Finding your soulmate connection
I have been thinking about soulmates a lot lately. Recently a fellow relationship coach told me the story of Heather, a woman in her early 40’s. She has never married, though she has had several lengthy relationships over the years. Then late last year she met Andrew. There was something different about Andrew. The conversations were richer, the walks in the park more romantic, the time together more comfortable and more vibrant. Heather is pretty intuitive, and this relationship felt different than any other she had experienced. She knew she had fallen in love and found someone with whom she could make a life commitment.
Andrew, however, was resistant. He acknowledged that their time together was special, that he loved Heather and that he really felt energized being with her. But, he said to Heather, “I don’t think you are my soulmate.” Andrew recalled a past relationship in which he and his partner would often find themselves simultaneously thinking the same thing. He also said that he envisioned a “soulmate” as being very much like himself, thinking that such similarity would help assure the success of the relationship.
Andrew also pointed to differences between them. He was from the South, while Heather was from Boston. Heather’s parents had graduate degrees and were upper middle class, while Andrew’s parents were working class folks. In addition, he noted, his company required him to relocate periodically and to travel a lot. He feared Heather would resent those moves, though she insisted she would not.
Despite Heather’s pleas to reconsider and her attempt to persuade Andrew that his resistance was contradictory to his description of their relationship, Andrew insisted that they end their relationship, though insisting he wanted to remain “friends.” Heather was heartbroken and puzzled. Did Andrew have it right—were they not really soulmates? But if that were true, why did her time with Andrew feel so right. What does it really mean to “find your soulmate?”
Thomas Moore, author of Soulmates, suggests that a soulmate is “someone to whom we feel profoundly connected, as though the communicating and communing . . . between us were not the product of intentional efforts, but rather a divine grace.” My wife and I have often referred to ourselves as “soulmates.” Thinking about Heather and Andrew has caused me to reflect more on what that really means. It certainly does not mean that we always agree—we don’t. Nor does it mean that we are exactly alike. We’re not. What then does this elusive term “soulmate” mean?
I would like to suggest that there are two criteria for a soulmate connection. First, a soulmate is one who shares your vision and attitude about life and views the world “through the same glasses” as you do. Second, a soulmate is as concerned about your happiness and your pursuit of your life’s dreams, as he/she is about his/her own.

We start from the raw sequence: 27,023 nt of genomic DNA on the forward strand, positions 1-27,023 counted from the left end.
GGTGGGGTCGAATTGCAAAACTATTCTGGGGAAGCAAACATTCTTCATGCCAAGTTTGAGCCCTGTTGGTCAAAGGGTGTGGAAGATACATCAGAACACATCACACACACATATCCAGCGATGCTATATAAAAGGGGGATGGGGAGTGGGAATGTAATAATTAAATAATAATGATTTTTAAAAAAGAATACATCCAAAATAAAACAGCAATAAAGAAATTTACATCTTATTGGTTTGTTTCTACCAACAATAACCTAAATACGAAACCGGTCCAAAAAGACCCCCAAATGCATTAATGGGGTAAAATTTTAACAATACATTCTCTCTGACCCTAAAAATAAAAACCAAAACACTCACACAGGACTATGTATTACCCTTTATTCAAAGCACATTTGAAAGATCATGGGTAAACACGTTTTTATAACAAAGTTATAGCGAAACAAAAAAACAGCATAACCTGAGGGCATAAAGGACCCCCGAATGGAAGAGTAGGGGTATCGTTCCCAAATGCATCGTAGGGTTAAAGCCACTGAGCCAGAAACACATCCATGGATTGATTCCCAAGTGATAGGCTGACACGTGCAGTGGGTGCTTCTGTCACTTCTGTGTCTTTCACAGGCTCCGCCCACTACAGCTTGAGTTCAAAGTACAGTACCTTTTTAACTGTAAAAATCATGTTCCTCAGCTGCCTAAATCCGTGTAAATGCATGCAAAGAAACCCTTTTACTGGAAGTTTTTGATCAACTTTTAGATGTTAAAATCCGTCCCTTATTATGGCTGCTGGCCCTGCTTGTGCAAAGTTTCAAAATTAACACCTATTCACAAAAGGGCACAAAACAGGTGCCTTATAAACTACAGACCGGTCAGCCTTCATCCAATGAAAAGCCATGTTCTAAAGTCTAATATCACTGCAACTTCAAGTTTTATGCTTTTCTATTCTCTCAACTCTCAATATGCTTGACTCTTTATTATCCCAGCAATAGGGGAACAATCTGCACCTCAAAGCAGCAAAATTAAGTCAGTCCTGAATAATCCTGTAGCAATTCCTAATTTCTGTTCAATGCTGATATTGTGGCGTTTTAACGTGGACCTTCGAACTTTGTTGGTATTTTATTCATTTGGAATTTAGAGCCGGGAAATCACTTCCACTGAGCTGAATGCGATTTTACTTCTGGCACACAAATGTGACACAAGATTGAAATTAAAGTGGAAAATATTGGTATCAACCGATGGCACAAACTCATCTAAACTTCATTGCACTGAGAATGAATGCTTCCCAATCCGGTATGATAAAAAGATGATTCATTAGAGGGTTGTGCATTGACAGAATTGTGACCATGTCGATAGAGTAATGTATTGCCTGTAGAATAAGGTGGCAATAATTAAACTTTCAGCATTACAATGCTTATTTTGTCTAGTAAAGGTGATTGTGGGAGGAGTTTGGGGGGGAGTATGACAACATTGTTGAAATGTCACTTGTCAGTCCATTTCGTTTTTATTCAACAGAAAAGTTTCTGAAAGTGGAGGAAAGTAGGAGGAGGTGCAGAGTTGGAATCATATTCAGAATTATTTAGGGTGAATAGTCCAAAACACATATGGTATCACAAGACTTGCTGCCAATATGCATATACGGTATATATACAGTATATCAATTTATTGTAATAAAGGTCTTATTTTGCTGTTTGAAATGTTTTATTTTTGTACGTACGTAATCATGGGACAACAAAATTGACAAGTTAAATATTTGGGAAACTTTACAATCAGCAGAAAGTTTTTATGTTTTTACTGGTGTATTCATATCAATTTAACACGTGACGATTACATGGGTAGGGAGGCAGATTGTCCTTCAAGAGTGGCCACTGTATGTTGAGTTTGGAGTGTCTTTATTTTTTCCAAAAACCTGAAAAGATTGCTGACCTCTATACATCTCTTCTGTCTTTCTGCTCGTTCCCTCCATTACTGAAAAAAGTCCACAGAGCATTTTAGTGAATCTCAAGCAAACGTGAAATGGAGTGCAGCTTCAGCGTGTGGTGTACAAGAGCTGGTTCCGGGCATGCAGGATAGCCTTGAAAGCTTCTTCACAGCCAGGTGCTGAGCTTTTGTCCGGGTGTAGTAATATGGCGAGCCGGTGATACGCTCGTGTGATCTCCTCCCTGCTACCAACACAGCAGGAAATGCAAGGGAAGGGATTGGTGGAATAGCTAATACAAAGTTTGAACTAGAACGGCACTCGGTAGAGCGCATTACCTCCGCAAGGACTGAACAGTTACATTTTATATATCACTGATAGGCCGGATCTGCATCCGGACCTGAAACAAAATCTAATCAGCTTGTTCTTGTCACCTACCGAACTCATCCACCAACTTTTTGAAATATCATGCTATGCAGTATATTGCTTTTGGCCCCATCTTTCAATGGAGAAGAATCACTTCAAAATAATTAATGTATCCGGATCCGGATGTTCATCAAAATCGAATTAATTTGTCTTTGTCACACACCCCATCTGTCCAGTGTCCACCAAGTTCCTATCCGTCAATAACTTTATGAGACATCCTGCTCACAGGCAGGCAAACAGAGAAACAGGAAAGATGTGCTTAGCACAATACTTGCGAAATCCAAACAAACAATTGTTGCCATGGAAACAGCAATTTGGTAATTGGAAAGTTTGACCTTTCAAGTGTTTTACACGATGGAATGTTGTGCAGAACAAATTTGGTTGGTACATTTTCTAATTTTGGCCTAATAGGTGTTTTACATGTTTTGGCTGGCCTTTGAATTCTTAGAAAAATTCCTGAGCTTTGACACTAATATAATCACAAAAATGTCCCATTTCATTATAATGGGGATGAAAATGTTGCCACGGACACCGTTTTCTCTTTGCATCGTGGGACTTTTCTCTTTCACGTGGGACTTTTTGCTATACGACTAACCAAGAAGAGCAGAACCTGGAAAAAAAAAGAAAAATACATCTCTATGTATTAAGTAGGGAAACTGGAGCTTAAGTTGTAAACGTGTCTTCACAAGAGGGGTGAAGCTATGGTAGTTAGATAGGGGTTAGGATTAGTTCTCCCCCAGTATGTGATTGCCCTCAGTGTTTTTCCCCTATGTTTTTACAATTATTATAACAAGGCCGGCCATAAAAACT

As I worked through the pain, grief, and inevitable self-discovery following the end of my first marriage of over 25 years, I begin to realize that my first wife—a fine person with whom I continue to enjoy a valued relationship—and I viewed the world from a completely different perspective. I often told the story of being with our two children on Mt. Mansfield in Stowe, Vermont. One can drive to the peak of the mountain, but then it must be explored on foot. One of the natural attractions is the “Nose,” a rock formation that requires some modest agility to climb. My daughter—10 or 12 at the time, promptly scampered up to the crest of the nose. I followed as far as I could go before my fear of heights stopped me. When we climbed down, her mother asked “Why on earth would you climb up there?” My daughter Heidi promptly answered “Because its there.” I understand exactly what Heidi meant, though her mother did not. When I met my wife Carol I discovered that she was always the first one up the mountain—“because its there.”
I invite you to think about your vision of life and its purposes. Where is your life leading you? What is your purpose in life? What to you want to be, do, and have in life? Give some time to forming your vision or world view. Then armed with your vision be alert to a partner who brings a similar vision to life. Then be aware of whether this partner is as genuinely concerned about encouraging you to follow your dreams and pursue your life vision, as he or she is about pursuing his own. If you find all that, chances are you have found your soulmate connection.
Authors Details: Kenneth and Carol Sprang, direct Bethesda-Chevy Chase Counseling & Consulting in Bethesda, providing Imago Relationship Therapy, relationship and executive coaching, individual and couples counseling, and business consulting. Web Site